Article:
Disputes remain over whether some priorities must be cut or excluded. These include plans to expand Medicare coverage, child care assistance and helping lower-income college students. Manchin, whose state has a major coal industry, has opposed proposals to penalize utilities that do not switch quickly to clean energy.
Pelosi said Democrats were still working to keep in provisions for four weeks of paid family leave but acknowledged that other proposals such as expanding Medicare to include dental coverage could prove harder to save because of cost. “Dental will take a little longer to implement,” she said.
Also expected to be trimmed is a clean energy proposal that was the centerpiece of Biden’s strategy for fighting climate change. Biden has set a goal of reducing U.S. greenhouse gas emissions by at least 50% by 2030. But Manchin has made clear he opposes the initial clean energy proposal, which was to have the government impose penalties on electric utilities that fail to meet clean energy benchmarks and provide financial rewards to those that do.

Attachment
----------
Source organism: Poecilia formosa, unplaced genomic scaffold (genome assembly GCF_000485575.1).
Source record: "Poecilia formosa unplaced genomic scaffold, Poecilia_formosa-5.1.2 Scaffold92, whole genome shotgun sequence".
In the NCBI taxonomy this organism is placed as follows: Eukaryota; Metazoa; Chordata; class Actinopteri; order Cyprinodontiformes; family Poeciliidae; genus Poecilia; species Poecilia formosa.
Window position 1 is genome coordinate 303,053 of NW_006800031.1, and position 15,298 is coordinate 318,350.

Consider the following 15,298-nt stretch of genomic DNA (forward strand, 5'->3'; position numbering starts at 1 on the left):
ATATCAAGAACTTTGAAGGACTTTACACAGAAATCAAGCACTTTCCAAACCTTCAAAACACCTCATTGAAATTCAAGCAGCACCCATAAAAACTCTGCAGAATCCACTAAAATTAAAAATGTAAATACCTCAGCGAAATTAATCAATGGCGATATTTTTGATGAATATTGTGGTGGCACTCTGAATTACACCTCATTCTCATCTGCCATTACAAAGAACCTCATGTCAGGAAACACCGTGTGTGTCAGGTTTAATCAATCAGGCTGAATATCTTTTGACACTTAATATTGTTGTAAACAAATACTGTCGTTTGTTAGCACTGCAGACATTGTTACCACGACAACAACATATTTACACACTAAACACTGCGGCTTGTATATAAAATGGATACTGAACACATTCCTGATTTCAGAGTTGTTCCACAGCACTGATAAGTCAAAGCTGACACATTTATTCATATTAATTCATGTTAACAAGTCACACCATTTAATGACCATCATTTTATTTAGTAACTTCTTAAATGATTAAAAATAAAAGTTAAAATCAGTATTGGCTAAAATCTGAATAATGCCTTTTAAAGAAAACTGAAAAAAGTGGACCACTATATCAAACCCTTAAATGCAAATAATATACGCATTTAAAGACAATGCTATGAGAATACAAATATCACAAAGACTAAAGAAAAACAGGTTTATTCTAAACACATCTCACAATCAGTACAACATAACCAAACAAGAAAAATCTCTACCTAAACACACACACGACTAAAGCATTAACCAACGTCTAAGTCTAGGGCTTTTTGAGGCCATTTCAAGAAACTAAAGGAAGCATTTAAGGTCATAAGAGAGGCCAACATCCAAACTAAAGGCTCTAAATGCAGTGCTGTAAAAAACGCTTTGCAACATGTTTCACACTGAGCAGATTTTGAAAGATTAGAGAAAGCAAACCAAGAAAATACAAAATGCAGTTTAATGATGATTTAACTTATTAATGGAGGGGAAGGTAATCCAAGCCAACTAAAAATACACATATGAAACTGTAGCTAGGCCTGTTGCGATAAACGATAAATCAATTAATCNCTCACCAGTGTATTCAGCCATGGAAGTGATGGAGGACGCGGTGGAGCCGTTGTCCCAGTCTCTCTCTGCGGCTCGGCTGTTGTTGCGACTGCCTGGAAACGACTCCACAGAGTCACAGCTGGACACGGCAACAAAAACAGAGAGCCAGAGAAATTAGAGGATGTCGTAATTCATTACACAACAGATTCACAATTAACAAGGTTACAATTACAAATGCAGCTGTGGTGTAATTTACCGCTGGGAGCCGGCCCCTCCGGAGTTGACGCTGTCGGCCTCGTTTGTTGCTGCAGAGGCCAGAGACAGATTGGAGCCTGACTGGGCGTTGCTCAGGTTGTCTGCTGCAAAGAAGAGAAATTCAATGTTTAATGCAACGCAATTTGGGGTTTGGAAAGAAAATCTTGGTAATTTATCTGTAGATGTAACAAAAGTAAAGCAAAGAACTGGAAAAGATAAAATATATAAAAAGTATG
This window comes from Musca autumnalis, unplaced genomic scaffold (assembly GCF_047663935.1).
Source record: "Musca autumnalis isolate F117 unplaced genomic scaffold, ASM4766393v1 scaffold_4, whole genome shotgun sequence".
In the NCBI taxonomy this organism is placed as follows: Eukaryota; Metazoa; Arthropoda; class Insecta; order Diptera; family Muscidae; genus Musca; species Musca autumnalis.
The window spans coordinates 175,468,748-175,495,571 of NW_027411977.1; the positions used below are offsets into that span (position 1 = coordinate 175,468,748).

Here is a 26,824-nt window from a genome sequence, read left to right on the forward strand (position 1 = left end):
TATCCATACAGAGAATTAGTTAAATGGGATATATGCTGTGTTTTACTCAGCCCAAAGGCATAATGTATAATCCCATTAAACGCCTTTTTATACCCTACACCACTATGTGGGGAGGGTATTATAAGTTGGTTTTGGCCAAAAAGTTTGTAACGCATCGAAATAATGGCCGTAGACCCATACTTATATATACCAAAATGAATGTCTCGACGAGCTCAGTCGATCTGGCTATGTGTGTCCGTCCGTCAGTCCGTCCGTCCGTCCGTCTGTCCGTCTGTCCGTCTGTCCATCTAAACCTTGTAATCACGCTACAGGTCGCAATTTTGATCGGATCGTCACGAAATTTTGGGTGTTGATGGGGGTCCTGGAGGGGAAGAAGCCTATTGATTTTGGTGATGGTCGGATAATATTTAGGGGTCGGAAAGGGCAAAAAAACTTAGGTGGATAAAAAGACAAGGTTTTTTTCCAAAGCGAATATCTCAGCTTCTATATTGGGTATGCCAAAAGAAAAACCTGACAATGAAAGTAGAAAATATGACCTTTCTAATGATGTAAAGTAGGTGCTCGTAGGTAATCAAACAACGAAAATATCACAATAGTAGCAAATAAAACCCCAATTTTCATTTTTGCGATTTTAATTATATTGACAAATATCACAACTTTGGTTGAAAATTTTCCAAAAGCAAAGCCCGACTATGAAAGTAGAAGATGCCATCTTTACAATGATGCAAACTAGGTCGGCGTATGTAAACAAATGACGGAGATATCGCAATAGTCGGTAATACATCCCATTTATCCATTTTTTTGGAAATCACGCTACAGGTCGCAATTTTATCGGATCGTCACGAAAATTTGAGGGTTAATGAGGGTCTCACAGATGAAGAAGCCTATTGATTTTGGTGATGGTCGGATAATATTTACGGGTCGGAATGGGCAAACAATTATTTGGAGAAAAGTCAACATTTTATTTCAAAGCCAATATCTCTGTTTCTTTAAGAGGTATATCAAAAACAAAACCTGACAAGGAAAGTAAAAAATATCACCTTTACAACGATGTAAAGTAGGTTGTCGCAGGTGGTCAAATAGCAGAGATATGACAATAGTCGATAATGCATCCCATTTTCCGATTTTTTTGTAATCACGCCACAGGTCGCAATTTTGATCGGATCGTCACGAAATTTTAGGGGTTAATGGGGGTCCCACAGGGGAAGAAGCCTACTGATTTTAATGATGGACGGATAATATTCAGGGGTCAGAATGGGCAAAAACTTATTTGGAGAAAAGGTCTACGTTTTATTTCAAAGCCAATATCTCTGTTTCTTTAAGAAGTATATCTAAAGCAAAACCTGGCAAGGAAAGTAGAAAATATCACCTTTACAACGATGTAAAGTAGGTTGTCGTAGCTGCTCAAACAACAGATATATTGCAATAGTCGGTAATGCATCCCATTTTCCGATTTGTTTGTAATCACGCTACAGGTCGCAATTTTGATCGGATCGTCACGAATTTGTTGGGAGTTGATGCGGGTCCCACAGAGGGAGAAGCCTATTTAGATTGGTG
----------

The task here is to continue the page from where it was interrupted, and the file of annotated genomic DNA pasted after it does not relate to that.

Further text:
Democrats were hoping Biden could cite major accomplishments when he attends a global conference in Scotland on climate change in early November after attending summit of world leaders in Rome.
Sen. Angus King, a Maine independent who caucuses with Democrats, said the expected cuts to the clean energy provisions in the spending bill were especially disappointing because “it weakens Joe Biden’s hands in Glasgow.”
“If we’re going to get the rest of the world to take serious steps to remedy this problem, we’ve got to do it ourselves,” he said.
Pelosi insisted that Democrats had pieced together other policies in the spending bill that could reduce emissions. “We will have something that will meet the president’s goals,” she said.
The White House and congressional leaders have tried to push monthslong negotiations toward a conclusion by the end of October. Democrats’ aim is to produce an outline by then that would spell out the overall size of the measure and describe policy goals that leaders as well as progressives and moderates would endorse.